When COVID-19 caused the closure of Cal Poly’s Rec Center and other gyms around San Luis Obispo, public health sophomore Sammy Eaddy began to work out at local parks. It was there, he noticed the alarming rate of unsheltered homeless individuals.
Eaddy decided to do something about it. Along with child development sophomore Olivia Boles, Eaddy started making care packages for the homeless community in San Luis Obispo (SLO).
His faith largely inspired this act of kindness.
“In my faith, I truly believe that our hearts should line up with the life we want to live,” Eaddy said.
For Eaddy, being able to provide for the homeless population living in SLO was the way for him to engage in the community and grow in his faith.
Director of Homeless Services at Transitions Mental Health Association (TMHA) Mark Lamore said that there is a significant amount of unsheltered homeless individuals in the entirety of San Luis Obispo county. Every two years TMHA collects data on the number of homeless individuals which typically ranges from 2,000 to 2,300 people. However, Lamore says the number is likely much higher.
The average homeless individual he works with has been homeless for approximately 10 years and makes anywhere from $0-$1,000 in income every month, and many receive some kind of federal funding. These low incomes make it nearly impossible to procure independent housing
“The reason that we have homeless in the county is probably like any other county — affordable housing is the biggest issue,” Lamore said.
Lamore stressed the importance housing insecurity should have to the greater community.
“It’s a community problem, and I think it’s something we all should be aware of and get involved at whatever level we’re comfortable doing that,” Lamore said.
Biological sciences junior Madison Zordilla first noticed the significance of the homeless demographic in San Luis Obispo after she started to attend Cal Poly.
“It’s something that is not really talked about when people are advocating for you to go to Cal Poly,” Zordilla said.
Going downtown, it was always difficult for her to enjoy herself knowing that there were people on the same streets struggling and starving, she said.
Zordilla, a member of the pre-dental society, decided to use her background and passion for dentistry to aid the homeless population. She makes care packages containing oral care for the community.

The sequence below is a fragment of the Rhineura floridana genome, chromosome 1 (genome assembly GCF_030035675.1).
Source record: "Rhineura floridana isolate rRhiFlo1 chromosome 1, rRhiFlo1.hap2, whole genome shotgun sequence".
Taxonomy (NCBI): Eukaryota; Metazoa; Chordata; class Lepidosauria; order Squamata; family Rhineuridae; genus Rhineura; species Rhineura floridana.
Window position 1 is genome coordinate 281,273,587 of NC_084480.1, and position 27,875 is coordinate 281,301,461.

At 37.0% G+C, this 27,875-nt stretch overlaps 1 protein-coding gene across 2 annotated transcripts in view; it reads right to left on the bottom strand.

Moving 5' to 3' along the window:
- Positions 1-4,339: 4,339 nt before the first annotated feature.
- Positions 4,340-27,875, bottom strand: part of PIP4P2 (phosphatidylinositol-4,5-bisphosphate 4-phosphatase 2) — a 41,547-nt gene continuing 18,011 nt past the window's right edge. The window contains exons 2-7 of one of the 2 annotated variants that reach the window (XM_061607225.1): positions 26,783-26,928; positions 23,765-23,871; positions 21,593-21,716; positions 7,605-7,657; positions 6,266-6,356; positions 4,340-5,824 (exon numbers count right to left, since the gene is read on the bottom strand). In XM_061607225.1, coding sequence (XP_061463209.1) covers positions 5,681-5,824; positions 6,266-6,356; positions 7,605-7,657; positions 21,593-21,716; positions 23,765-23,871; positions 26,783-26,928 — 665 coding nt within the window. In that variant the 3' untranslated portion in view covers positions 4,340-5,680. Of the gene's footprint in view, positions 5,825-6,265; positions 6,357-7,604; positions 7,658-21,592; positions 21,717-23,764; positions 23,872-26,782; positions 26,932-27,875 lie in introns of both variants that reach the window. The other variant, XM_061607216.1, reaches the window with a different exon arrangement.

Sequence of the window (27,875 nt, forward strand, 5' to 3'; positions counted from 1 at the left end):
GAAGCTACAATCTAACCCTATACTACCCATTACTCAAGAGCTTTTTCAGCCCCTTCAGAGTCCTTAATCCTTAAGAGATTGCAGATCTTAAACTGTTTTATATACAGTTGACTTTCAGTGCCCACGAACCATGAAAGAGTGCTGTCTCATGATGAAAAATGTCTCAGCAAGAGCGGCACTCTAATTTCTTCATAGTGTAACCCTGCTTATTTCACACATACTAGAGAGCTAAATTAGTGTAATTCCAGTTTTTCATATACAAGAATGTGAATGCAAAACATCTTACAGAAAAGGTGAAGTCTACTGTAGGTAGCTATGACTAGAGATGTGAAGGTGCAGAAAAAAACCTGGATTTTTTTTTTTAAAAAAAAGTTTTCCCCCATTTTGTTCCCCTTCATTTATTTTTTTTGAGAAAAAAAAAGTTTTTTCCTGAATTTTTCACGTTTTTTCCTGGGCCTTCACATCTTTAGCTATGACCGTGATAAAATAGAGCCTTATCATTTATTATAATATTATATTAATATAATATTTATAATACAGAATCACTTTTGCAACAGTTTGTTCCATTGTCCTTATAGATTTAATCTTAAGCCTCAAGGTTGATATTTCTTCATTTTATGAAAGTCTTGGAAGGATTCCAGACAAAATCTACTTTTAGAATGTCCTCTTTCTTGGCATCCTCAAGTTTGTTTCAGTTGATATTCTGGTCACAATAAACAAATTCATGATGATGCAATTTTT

She began volunteering at the homeless shelter 40 Prado when she moved to San Luis Obispo and began to create deep connections with the individuals. She also became aware of the need for dental hygiene products for both sheltered and unsheltered individuals who face housing insecurity.
“There’s a huge homeless population that isn’t getting access to basic necessities that actually live on the street,” Zordilla said. “I guess I just wanted to introduce them to oral health through my passion for both helping the homeless and dentistry.”
Amid the ongoing pandemic, Zordilla wanted to prioritize the health of unsheltered people.
“Health and safety is being really prioritized right now and if I am able to contribute to the health and safety of homeless people by promoting their oral health then it makes me feel good,” Zordilla said. “These are scary times and I can’t imagine how people must feel right now that are living on the streets.”
Zordilla said she thinks Cal Poly students should get involved in aiding the homeless because there is an obvious discrepancy between the living standards of Cal Poly students and those less privileged in the community.
“I think I just feel really privileged to be here and to live the life I do and I want to help people that I see around me that may not be having as easy of a time,” Zordilla said.
Child development sophomore Olivia Boles makes care packages with Sammy Eaddy on Friday nights.
“It shows the power in recognizing one’s own privilege to be able to help,” Boles said.
She and Eaddy add cards to the care packages. Boles said she knows that kind words can always be a helping force for people.
“There’s a lot of bad things going out there, but you can do so much to help people nowadays just in little actions,” Boles said.
Eaddy said when he and Boles hand the care packages to an unsheltered individual he leaves them with this message: “This is from me to you. Love is such a healing force. I am here for you. You are loved. You are needed in our community.”
Eaddy has made it his mission for this year to serve the greater community of San Luis Obispo.
“I decided to make that my mission for this year and beyond: do as much as I can and give as much as I can for the community around me.”